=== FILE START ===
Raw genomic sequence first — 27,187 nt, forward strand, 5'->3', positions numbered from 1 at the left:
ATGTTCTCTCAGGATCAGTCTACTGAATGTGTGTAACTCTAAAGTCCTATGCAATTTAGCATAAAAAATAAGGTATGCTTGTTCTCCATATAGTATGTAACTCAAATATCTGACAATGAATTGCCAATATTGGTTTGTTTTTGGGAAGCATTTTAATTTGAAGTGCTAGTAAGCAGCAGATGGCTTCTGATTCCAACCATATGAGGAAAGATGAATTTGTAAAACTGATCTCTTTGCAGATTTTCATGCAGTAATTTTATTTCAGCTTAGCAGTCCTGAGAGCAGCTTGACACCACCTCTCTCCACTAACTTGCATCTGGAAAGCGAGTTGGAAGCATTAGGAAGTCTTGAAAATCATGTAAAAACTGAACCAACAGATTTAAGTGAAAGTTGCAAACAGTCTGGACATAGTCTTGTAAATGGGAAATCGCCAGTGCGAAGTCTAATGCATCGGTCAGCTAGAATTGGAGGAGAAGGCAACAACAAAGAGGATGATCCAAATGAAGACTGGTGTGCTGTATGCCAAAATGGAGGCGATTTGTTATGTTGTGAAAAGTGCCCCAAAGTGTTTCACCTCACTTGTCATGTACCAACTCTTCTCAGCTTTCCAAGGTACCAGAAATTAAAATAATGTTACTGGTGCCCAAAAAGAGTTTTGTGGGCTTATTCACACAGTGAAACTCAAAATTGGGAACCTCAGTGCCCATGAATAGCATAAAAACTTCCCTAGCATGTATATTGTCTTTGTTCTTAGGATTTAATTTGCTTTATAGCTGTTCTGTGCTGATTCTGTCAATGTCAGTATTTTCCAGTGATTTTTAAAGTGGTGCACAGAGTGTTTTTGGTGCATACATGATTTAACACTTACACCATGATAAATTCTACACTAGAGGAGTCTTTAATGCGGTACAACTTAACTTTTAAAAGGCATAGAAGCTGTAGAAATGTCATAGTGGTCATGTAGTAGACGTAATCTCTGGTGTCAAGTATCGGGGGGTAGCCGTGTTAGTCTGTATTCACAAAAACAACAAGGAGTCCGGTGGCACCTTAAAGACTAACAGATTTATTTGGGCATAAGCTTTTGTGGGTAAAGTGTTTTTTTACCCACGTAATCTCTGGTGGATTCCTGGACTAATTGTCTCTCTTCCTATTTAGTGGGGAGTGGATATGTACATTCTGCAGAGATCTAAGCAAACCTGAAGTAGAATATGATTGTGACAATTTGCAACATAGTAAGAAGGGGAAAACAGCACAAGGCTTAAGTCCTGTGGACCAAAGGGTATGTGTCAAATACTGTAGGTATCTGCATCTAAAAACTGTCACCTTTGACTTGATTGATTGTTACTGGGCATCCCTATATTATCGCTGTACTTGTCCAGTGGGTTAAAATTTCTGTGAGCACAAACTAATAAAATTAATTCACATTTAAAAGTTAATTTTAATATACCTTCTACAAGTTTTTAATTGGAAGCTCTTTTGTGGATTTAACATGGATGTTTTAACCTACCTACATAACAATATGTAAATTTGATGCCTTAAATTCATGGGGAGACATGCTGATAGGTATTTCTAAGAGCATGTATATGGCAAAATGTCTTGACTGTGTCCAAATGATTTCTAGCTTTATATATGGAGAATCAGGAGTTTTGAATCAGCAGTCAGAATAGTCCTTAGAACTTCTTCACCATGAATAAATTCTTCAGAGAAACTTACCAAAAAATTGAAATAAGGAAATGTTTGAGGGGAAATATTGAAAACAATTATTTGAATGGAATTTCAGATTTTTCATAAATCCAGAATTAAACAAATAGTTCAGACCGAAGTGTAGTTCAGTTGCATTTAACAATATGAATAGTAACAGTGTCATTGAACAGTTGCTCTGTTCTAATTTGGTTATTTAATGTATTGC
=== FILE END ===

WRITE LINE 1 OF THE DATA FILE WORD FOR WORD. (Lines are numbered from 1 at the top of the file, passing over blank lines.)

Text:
Raw genomic sequence first — 27,187 nt, forward strand, 5'->3', positions numbered from 1 at the left: